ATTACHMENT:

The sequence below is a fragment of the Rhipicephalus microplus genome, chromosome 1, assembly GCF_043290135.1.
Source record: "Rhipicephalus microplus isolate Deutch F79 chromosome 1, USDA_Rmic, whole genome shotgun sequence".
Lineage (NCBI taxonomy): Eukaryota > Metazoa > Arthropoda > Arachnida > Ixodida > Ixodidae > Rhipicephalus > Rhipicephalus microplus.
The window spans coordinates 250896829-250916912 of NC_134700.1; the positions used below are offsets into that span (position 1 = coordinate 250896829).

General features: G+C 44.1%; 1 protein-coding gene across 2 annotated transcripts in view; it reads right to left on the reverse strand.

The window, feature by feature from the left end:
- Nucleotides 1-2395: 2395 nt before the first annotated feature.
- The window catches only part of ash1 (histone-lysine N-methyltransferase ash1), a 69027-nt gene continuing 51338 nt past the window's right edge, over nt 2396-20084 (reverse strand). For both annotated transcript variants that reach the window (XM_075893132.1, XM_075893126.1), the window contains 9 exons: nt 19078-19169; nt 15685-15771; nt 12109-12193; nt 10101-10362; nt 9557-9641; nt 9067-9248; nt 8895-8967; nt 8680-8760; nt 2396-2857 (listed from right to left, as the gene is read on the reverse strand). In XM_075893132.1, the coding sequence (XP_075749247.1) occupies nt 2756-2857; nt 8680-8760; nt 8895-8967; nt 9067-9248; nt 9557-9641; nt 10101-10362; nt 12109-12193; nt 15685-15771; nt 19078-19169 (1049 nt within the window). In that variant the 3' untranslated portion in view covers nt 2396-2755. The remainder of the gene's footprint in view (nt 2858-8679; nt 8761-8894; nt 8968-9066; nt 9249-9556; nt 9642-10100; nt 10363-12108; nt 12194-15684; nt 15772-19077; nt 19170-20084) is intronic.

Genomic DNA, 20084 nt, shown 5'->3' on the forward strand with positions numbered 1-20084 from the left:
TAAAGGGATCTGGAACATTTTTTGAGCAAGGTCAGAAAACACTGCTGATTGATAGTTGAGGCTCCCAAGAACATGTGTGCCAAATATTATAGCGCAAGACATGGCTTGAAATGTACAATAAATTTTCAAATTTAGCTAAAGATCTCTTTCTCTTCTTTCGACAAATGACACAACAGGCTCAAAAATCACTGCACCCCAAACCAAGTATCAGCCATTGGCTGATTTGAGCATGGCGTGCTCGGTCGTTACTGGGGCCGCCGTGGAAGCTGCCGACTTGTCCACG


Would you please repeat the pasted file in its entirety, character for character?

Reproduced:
The sequence below is a fragment of the Rhipicephalus microplus genome, chromosome 1, assembly GCF_043290135.1.
Source record: "Rhipicephalus microplus isolate Deutch F79 chromosome 1, USDA_Rmic, whole genome shotgun sequence".
Lineage (NCBI taxonomy): Eukaryota > Metazoa > Arthropoda > Arachnida > Ixodida > Ixodidae > Rhipicephalus > Rhipicephalus microplus.
The window spans coordinates 250896829-250916912 of NC_134700.1; the positions used below are offsets into that span (position 1 = coordinate 250896829).

General features: G+C 44.1%; 1 protein-coding gene across 2 annotated transcripts in view; it reads right to left on the reverse strand.

The window, feature by feature from the left end:
- Nucleotides 1-2395: 2395 nt before the first annotated feature.
- The window catches only part of ash1 (histone-lysine N-methyltransferase ash1), a 69027-nt gene continuing 51338 nt past the window's right edge, over nt 2396-20084 (reverse strand). For both annotated transcript variants that reach the window (XM_075893132.1, XM_075893126.1), the window contains 9 exons: nt 19078-19169; nt 15685-15771; nt 12109-12193; nt 10101-10362; nt 9557-9641; nt 9067-9248; nt 8895-8967; nt 8680-8760; nt 2396-2857 (listed from right to left, as the gene is read on the reverse strand). In XM_075893132.1, the coding sequence (XP_075749247.1) occupies nt 2756-2857; nt 8680-8760; nt 8895-8967; nt 9067-9248; nt 9557-9641; nt 10101-10362; nt 12109-12193; nt 15685-15771; nt 19078-19169 (1049 nt within the window). In that variant the 3' untranslated portion in view covers nt 2396-2755. The remainder of the gene's footprint in view (nt 2858-8679; nt 8761-8894; nt 8968-9066; nt 9249-9556; nt 9642-10100; nt 10363-12108; nt 12194-15684; nt 15772-19077; nt 19170-20084) is intronic.

Genomic DNA, 20084 nt, shown 5'->3' on the forward strand with positions numbered 1-20084 from the left:
TAAAGGGATCTGGAACATTTTTTGAGCAAGGTCAGAAAACACTGCTGATTGATAGTTGAGGCTCCCAAGAACATGTGTGCCAAATATTATAGCGCAAGACATGGCTTGAAATGTACAATAAATTTTCAAATTTAGCTAAAGATCTCTTTCTCTTCTTTCGACAAATGACACAACAGGCTCAAAAATCACTGCACCCCAAACCAAGTATCAGCCATTGGCTGATTTGAGCATGGCGTGCTCGGTCGTTACTGGGGCCGCCGTGGAAGCTGCCGACTTGTCCACG